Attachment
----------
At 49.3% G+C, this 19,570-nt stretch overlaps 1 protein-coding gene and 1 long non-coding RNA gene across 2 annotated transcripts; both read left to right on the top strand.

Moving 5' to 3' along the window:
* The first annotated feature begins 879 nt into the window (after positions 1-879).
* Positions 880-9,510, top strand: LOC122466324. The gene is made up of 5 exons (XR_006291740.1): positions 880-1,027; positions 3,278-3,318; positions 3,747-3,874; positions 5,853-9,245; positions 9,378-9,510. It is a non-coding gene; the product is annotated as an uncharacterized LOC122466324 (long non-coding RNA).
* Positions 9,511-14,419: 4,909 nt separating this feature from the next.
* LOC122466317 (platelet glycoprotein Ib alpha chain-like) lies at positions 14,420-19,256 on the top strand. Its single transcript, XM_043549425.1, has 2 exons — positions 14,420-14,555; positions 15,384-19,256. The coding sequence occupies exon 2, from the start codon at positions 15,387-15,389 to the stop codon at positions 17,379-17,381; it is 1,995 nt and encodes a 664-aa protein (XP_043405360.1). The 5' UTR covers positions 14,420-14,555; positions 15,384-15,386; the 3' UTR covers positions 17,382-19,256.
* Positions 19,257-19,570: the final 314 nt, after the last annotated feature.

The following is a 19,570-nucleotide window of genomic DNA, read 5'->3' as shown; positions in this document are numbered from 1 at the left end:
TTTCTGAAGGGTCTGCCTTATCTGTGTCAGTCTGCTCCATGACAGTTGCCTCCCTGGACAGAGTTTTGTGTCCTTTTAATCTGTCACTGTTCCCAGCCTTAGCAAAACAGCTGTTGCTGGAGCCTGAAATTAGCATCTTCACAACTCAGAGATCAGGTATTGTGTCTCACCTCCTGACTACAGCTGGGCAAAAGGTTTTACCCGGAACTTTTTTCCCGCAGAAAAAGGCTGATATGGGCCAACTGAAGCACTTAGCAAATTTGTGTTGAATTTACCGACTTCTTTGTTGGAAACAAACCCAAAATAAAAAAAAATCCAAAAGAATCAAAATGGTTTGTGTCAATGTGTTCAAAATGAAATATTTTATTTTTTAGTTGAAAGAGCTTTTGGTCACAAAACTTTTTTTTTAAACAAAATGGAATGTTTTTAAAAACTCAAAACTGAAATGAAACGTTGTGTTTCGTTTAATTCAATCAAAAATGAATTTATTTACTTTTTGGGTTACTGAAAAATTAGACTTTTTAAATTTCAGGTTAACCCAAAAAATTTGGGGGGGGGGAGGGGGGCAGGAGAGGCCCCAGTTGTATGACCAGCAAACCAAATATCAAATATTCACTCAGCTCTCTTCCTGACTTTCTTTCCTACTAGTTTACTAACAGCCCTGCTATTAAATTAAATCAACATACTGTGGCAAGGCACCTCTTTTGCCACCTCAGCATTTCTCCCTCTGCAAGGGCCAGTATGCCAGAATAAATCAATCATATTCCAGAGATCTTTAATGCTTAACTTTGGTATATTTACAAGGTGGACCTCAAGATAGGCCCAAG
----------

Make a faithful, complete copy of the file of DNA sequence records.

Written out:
At 49.3% G+C, this 19,570-nt stretch overlaps 1 protein-coding gene and 1 long non-coding RNA gene across 2 annotated transcripts; both read left to right on the top strand.

Moving 5' to 3' along the window:
* The first annotated feature begins 879 nt into the window (after positions 1-879).
* Positions 880-9,510, top strand: LOC122466324. The gene is made up of 5 exons (XR_006291740.1): positions 880-1,027; positions 3,278-3,318; positions 3,747-3,874; positions 5,853-9,245; positions 9,378-9,510. It is a non-coding gene; the product is annotated as an uncharacterized LOC122466324 (long non-coding RNA).
* Positions 9,511-14,419: 4,909 nt separating this feature from the next.
* LOC122466317 (platelet glycoprotein Ib alpha chain-like) lies at positions 14,420-19,256 on the top strand. Its single transcript, XM_043549425.1, has 2 exons — positions 14,420-14,555; positions 15,384-19,256. The coding sequence occupies exon 2, from the start codon at positions 15,387-15,389 to the stop codon at positions 17,379-17,381; it is 1,995 nt and encodes a 664-aa protein (XP_043405360.1). The 5' UTR covers positions 14,420-14,555; positions 15,384-15,386; the 3' UTR covers positions 17,382-19,256.
* Positions 19,257-19,570: the final 314 nt, after the last annotated feature.

The following is a 19,570-nucleotide window of genomic DNA, read 5'->3' as shown; positions in this document are numbered from 1 at the left end:
TTTCTGAAGGGTCTGCCTTATCTGTGTCAGTCTGCTCCATGACAGTTGCCTCCCTGGACAGAGTTTTGTGTCCTTTTAATCTGTCACTGTTCCCAGCCTTAGCAAAACAGCTGTTGCTGGAGCCTGAAATTAGCATCTTCACAACTCAGAGATCAGGTATTGTGTCTCACCTCCTGACTACAGCTGGGCAAAAGGTTTTACCCGGAACTTTTTTCCCGCAGAAAAAGGCTGATATGGGCCAACTGAAGCACTTAGCAAATTTGTGTTGAATTTACCGACTTCTTTGTTGGAAACAAACCCAAAATAAAAAAAAATCCAAAAGAATCAAAATGGTTTGTGTCAATGTGTTCAAAATGAAATATTTTATTTTTTAGTTGAAAGAGCTTTTGGTCACAAAACTTTTTTTTTAAACAAAATGGAATGTTTTTAAAAACTCAAAACTGAAATGAAACGTTGTGTTTCGTTTAATTCAATCAAAAATGAATTTATTTACTTTTTGGGTTACTGAAAAATTAGACTTTTTAAATTTCAGGTTAACCCAAAAAATTTGGGGGGGGGGAGGGGGGCAGGAGAGGCCCCAGTTGTATGACCAGCAAACCAAATATCAAATATTCACTCAGCTCTCTTCCTGACTTTCTTTCCTACTAGTTTACTAACAGCCCTGCTATTAAATTAAATCAACATACTGTGGCAAGGCACCTCTTTTGCCACCTCAGCATTTCTCCCTCTGCAAGGGCCAGTATGCCAGAATAAATCAATCATATTCCAGAGATCTTTAATGCTTAACTTTGGTATATTTACAAGGTGGACCTCAAGATAGGCCCAAG